Prior studies have demonstrated low use of implantable cardioverter-defibrillators (ICDs) as primary prevention, particularly among women and blacks relative to their counterparts. The degree to which the overall use of ICD therapy and disparities in use have changed is unclear. We examined 11 880 unique patients with a history of heart failure and left ventricular ejection fraction ≤35% who were ≥65 years of age and enrolled in the Get With the Guidelines–Heart Failure (GWTG-HF) program from January 2005 through December 2009. From 2005 to 2007, overall ICD use increased from 30.2% to 42.4% and then remained unchanged in 2008 to 2009. After adjustment for potential confounders, ICD use increased significantly in the overall study population and in black women, white women, black men, and white men. The increase in ICD use was greatest among blacks. In the GWTG-HF quality improvement program, a significant increase in ICD therapy use was observed over time in all 4 sex and race groups. The previously described racial disparities in ICD use were no longer present by the end of the study period; however, sex differences persisted. See p 1094.
Cost-Effectiveness of Transcatheter Aortic Valve Replacement Compared With Standard Care Among Inoperable Patients With Severe Aortic Stenosis: Results From the Placement of Aortic Transcatheter Valves (PARTNER) Trial (Cohort B)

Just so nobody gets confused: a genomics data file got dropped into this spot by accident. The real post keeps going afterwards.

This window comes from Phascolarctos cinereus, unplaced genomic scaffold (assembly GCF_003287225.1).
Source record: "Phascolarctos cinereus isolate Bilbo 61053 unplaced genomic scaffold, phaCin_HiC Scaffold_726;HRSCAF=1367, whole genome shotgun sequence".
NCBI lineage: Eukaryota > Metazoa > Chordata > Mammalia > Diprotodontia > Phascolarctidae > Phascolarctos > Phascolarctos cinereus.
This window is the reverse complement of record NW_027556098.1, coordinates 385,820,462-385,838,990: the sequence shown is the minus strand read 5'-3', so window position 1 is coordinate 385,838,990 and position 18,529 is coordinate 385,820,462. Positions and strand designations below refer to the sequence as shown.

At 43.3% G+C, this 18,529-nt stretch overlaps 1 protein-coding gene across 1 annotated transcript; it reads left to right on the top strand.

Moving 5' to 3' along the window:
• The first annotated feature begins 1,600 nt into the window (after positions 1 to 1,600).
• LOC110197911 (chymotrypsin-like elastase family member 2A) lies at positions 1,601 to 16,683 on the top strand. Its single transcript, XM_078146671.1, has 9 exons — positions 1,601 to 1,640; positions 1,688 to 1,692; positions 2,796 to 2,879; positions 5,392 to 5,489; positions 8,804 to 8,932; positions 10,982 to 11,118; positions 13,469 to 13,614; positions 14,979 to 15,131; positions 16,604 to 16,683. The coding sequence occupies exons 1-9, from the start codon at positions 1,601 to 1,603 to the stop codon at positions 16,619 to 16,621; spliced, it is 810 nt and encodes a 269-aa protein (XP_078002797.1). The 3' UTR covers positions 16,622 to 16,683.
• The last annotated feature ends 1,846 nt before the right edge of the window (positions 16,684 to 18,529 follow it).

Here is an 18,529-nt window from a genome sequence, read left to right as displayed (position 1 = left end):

In patients deemed ineligible for cardiac surgery, the Placement of Aortic Transcatheter Valves (PARTNER) trial recently demonstrated a 20% absolute survival difference at 12 months when transcatheter aortic valve replacement (TAVR) was compared with standard nonsurgical therapy. The costs and cost effectiveness of this clinical strategy, which would typically be applied to elderly patients, have not been evaluated previously. Empirical data regarding survival, quality of life, medical resource use, and hospital costs were collected during the PARTNER trial and used to project life expectancy, quality-adjusted life expectancy, and lifetime medical care costs. Average costs for the initial TAVR procedure and hospital stay were $42 806 and $78 542, respectively, but follow-up costs through 12 months were approximately $24 000 lower per patient with TAVR because of higher rates of cardiovascular hospitalization with standard therapy. We projected that over a patient's lifetime, TAVR would increase life expectancy by 1.9 years (1.6 years after application of a standard 3% discount rate to future costs and benefits) at a discounted lifetime incremental cost of $79 837. The incremental cost-effectiveness ratio for TAVR was thus estimated at $50 200 per year of life gained, or $61 889 per quality-adjusted life-year gained, values generally considered acceptable within the context of the US healthcare system. These estimates were only slightly altered when assumptions about future costs and survival were varied within plausible ranges. See p 1102.